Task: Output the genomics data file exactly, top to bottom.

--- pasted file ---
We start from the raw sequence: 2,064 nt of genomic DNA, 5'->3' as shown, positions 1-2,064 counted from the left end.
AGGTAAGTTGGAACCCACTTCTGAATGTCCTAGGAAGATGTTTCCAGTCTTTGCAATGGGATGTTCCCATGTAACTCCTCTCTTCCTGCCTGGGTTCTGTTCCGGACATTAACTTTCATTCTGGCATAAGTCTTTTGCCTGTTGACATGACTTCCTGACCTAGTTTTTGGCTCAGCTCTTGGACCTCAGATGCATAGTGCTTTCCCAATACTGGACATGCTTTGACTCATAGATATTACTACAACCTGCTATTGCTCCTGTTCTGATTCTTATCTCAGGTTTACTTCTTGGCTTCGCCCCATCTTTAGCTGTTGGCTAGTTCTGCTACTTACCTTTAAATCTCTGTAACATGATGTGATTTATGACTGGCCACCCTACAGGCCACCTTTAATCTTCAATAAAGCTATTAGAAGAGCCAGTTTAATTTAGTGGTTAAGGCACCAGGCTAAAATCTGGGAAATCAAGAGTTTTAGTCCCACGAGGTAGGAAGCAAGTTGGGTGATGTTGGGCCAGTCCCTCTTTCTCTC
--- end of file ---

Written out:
We start from the raw sequence: 2,064 nt of genomic DNA, 5'->3' as shown, positions 1-2,064 counted from the left end.
AGGTAAGTTGGAACCCACTTCTGAATGTCCTAGGAAGATGTTTCCAGTCTTTGCAATGGGATGTTCCCATGTAACTCCTCTCTTCCTGCCTGGGTTCTGTTCCGGACATTAACTTTCATTCTGGCATAAGTCTTTTGCCTGTTGACATGACTTCCTGACCTAGTTTTTGGCTCAGCTCTTGGACCTCAGATGCATAGTGCTTTCCCAATACTGGACATGCTTTGACTCATAGATATTACTACAACCTGCTATTGCTCCTGTTCTGATTCTTATCTCAGGTTTACTTCTTGGCTTCGCCCCATCTTTAGCTGTTGGCTAGTTCTGCTACTTACCTTTAAATCTCTGTAACATGATGTGATTTATGACTGGCCACCCTACAGGCCACCTTTAATCTTCAATAAAGCTATTAGAAGAGCCAGTTTAATTTAGTGGTTAAGGCACCAGGCTAAAATCTGGGAAATCAAGAGTTTTAGTCCCACGAGGTAGGAAGCAAGTTGGGTGATGTTGGGCCAGTCCCTCTTTCTCTC